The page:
Jeffrey Johnson is a legal writer with a focus on personal injury. He has worked on personal injury and sovereign immunity litigation in addition to experience in family, estate, and criminal law. He earned a J.D. from the University of Baltimore and has worked in legal offices and non-profits in Maryland, Texas, and North Carolina. He has also earned an MFA in screenwriting from Chapman Univer...

Full Bio →

Written by

UPDATED: Feb 6, 2020

Advertiser Disclosure

It’s all about you. We want to help you make the right legal decisions.

We strive to help you make confident insurance and legal decisions. Finding trusted and reliable insurance quotes and legal advice should be easy. This doesn’t influence our content. Our opinions are our own.

Editorial Guidelines: We are a free online resource for anyone interested in learning more about legal topics and insurance. Our goal is to be an objective, third-party resource for everything legal and insurance related. We update our site regularly, and all content is reviewed by experts.

Whether the police may see your medical records depends on 1) whether you gave them permission, and 2) whether they have probable cause to get a warrant for those records. 

Understanding Your Right to Privacy

There are many laws in place within the US that protect your right to privacy, especially when it comes to medical records and law enforcement:

  • HIPAA (The Health Insurance Portability and Accountability Act) essentially states that no one may access your medical records without your permission.
  • The Fourth Amendment also protects against any unreasonable search and seizure by the police. This would include a search of your medical records, or a search of your person or vehicle. 

When Police Can See Your Medical Records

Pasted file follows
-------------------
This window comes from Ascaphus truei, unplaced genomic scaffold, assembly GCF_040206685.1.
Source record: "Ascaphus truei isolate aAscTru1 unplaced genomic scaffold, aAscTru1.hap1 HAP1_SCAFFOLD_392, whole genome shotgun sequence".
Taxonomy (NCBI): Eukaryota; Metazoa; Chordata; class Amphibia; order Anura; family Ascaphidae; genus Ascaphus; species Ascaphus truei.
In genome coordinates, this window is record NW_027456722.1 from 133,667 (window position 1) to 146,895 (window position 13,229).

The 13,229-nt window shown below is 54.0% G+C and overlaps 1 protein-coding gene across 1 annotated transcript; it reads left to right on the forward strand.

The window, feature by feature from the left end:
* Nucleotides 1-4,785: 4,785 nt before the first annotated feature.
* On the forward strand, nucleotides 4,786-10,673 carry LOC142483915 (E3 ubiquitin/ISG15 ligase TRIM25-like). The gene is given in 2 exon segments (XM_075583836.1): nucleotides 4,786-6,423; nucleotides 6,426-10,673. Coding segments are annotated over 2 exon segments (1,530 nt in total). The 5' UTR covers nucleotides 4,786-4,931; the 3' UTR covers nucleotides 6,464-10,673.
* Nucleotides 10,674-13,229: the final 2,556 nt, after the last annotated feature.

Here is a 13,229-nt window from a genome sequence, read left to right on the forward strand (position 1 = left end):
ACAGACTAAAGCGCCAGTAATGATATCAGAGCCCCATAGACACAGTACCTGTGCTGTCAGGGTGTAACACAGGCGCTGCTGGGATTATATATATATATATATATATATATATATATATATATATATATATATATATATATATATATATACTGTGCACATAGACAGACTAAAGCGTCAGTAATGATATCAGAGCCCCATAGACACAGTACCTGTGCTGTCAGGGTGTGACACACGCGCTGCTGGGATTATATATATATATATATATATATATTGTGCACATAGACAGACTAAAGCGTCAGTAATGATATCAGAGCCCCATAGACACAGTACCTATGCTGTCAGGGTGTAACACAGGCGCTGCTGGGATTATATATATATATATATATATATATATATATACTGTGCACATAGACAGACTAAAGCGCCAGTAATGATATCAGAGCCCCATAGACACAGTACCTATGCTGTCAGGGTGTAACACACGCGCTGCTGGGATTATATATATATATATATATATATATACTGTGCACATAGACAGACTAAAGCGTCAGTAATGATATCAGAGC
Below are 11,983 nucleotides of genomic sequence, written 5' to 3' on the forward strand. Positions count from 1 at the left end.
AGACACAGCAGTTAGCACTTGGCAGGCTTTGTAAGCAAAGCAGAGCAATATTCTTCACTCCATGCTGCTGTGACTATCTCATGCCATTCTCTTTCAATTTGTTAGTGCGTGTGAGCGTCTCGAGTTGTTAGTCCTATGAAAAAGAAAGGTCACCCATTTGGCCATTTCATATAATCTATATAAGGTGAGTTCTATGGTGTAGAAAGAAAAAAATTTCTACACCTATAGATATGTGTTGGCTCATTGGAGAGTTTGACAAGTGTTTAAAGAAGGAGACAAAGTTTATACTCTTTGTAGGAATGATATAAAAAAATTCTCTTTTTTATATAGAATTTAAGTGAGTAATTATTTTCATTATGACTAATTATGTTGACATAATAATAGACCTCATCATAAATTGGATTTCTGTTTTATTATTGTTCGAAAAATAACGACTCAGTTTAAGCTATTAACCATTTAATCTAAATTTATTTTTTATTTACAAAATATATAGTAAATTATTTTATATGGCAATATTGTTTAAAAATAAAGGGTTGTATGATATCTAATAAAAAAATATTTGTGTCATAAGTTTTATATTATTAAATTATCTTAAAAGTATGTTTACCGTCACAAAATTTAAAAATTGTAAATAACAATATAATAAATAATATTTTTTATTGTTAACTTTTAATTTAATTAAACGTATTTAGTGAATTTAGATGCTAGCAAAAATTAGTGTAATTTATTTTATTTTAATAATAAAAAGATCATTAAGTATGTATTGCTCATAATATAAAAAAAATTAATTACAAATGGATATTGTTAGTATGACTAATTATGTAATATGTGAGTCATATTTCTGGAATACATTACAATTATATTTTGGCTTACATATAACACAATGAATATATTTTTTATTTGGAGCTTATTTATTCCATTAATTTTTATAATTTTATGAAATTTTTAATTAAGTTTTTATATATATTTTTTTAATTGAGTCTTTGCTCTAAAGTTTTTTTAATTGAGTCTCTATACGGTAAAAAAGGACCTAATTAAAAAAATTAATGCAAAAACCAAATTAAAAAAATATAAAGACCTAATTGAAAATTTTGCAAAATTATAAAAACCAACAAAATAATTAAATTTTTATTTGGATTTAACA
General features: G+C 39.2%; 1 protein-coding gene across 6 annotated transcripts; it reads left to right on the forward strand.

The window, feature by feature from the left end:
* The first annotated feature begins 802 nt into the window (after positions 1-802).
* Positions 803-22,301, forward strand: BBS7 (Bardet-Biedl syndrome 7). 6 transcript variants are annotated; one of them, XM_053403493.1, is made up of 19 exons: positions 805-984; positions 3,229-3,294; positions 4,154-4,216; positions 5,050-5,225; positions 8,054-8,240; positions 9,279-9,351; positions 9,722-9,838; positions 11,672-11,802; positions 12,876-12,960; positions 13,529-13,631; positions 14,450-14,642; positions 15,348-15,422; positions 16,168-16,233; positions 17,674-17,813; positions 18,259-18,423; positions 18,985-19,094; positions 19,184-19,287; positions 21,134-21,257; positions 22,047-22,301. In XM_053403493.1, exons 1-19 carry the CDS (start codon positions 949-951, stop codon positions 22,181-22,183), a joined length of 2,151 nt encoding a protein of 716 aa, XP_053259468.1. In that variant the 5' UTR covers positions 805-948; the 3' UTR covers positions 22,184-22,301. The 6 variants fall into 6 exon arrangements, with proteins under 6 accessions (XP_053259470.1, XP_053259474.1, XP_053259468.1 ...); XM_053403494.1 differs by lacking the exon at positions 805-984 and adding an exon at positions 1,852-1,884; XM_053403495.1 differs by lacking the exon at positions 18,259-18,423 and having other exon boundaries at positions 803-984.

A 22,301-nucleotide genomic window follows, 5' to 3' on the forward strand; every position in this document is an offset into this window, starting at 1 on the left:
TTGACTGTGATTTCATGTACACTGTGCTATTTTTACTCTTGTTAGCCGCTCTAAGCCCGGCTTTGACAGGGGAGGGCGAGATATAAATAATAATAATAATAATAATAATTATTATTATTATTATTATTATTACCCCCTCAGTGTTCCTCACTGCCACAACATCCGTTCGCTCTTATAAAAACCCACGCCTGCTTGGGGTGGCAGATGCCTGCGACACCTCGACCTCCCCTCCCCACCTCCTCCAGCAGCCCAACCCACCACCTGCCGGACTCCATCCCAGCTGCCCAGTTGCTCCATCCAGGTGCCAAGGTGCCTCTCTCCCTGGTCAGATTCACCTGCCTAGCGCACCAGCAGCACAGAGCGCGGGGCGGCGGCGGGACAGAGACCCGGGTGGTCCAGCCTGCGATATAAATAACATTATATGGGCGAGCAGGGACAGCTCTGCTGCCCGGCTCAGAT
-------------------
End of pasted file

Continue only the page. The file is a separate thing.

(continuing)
While your right to privacy and your right to be free from search and seizure do provide you with protection, that protection is not absolute. If you give the police permission to see your records, then they may use anything contained within those records as evidence against you.

In addition, if the police have probable cause to believe you were under the influence of alcohol or any other illegal substance at the time of the accident, they may take that information to a judge who can sign a warrant to obtain your records. If the warrant permits the police to review the blood test from the hospital, then the blood test results may be used against you in court. 

Getting Legal Help

If you were driving under the influence of alcohol and caused an accident, you could find yourself in some very serious legal trouble. If you believe that your private medical records or blood tests may contain evidence against you (i.e. – indicate you were intoxicated), then you should contact an experienced attorney as soon as possible. The earlier you contact a lawyer, the better your chances are of avoiding arrest and/or successfully defending yourself in court.